Prestigious award honorees range from Dan Rather and James Gandolfini to outstanding college and high school students
WASHINGTON – The Robert F. Kennedy Center for Justice & Human Rights is proud to announce the winners of the 43rd Annual Robert F. Kennedy Journalism Awards.
This year’s winning journalists, in eight professional and three student categories, covered a broad array of substantial topics, including the trials of prisoners at Guantanamo Bay, the aftermath of the Haiti earthquake, the lives of Afghan women, the impact of war on soldiers, the coal industry in West Virginia, and rape at American universities.
Honorees range from legendary newsman Dan Rather and “Sopranos” star James Gandolfini to exceptional college and high school journalism students. National Public Radio, The Los Angeles Times, The Miami Herald, HBO, and the Center for Public Integrity are among the prize-winning media, with categories spanning domestic and international print, television, radio, photojournalism, and cartoons.
The awards were established by journalists who covered Robert Kennedy’s historic presidential campaign in 1968. They recognize journalists whose work has focused on human rights, social justice, and the power of individuals to make a difference – issues that defined the life and work of Robert F. Kennedy. Award recipients identify cases of injustice, and examine its causes, conditions, and remedies.
A panel of 60 judges, all prominent media professionals, selected the winning entries. A Grand Prize winner will be chosen from among the winners in each category by the RFK Journalism Committee, chaired by Margaret Engel, director of the Alicia Patterson Journalism Foundation, a non-profit organization that supports investigative journalists and photojournalists worldwide.
“The winners this year reflect the interests of Robert Kennedy, particularly in justice and the plight of the downtrodden,” said Ms. Engel. “From the creative use of cartooning to illustrate solutions to poverty, to the persistence of a reporter continuing to cover America’s prisoners in Cuba, the journalists brought originality and passion to their work. From obvious places of misery, including Haiti and Afghanistan, to the still-sensitive issue of campus rapes and their unseen collateral damage, the winning journalists put their talents to use on behalf of people endangered by violence and destruction.”
The awards will be presented by Ethel Kennedy at a ceremony at The United States Institute of Peace, in Washington, D.C., on Wednesday, May 18, 2011, at 6:00 PM. The Grand Prize winner will be announced at the ceremony. Winners receive a cash prize and a bust of Robert Kennedy created by sculptor Robert Berks. For more details on the event, please visit www.rfkcenter.org or contact Christina Taylor email@example.com.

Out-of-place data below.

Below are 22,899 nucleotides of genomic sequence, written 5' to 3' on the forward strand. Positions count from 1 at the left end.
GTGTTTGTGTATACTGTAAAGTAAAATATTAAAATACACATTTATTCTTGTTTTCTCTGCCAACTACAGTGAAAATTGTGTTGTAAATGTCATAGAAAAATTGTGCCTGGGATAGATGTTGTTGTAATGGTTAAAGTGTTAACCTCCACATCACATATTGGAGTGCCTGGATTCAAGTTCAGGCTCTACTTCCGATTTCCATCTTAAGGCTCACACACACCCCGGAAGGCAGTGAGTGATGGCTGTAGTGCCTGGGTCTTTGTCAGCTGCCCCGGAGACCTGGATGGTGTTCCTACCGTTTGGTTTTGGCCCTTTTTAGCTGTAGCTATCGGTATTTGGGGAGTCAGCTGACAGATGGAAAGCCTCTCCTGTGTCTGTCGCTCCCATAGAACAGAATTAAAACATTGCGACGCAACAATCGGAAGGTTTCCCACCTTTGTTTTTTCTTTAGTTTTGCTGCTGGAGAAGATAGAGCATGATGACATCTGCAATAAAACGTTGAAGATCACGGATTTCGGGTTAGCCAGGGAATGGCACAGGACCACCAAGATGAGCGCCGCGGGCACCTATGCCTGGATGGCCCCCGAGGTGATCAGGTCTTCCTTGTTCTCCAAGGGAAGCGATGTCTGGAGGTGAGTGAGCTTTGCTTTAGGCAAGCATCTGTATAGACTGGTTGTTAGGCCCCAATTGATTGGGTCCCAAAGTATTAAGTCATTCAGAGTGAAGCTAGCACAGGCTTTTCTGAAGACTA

During the ceremony, the bust will be also presented to the winner of the Robert F. Kennedy Europe High School Journalism Award, established by the Robert F. Kennedy Foundation of Europe. The award goes to an Italian high school that participates in the “Speak Truth To Power” human rights education program. Students were requested to submit an article or video on the issue of human rights, reflecting in particular Robert Kennedy’s quote: “The future is not a gift, it is an achievement.”
The winners of the 43rd Annual RFK Journalism Awards:
Domestic Print: “Guantanamo Bay,” by Carol Rosenberg, The Miami Herald
International Print: “Disaster in Haiti,” Joe Mozingo, Scott Kraft, and Tracy Wilkinson, The Los Angeles Times
International Television: “The Price of an Afghan Bride,” Dan Rather and Jenny Nordberg, Dan Rather Reports, HDNet
Domestic Television: “Wartorn,” by James Gandolfini, HBO
International Photography: “Haiti: A Year in the Shadow of Destruction,” by David Gilkey, NPR
Domestic Photography: “Dragline,” by Laura Antrim Caskey, Freelance
Cartoon: “The Path to Hope,” by Gary Varvel, The Indianapolis Star
Radio: “Seeking Justice for Campus Rapes,” by Joseph Shapiro, Robert Benincasa, and Susan Reber, NPR; Kristen Lombardi, David Donald, Kristin Jones, and Gordon Witkin, Center for Public Integrity
College Print: “The Roads of Broken Dreams: Can a New Delta Arise from the Rot of the Old South?” by Student Reporting Team of University of Mississippi, Meek School of Journalism and New Media
High School Print: “Targeting Teens,” by Benjamin Brevner and Michael Weinstein with the Redwood Bark school paper from Redwood High School, California
High School Broadcast: “Farming Knowledge,” by Aaron Oshiro, Cody Kau, Michael Gooch, and Jenna Munoz, the Wai’anae High School, Hawaii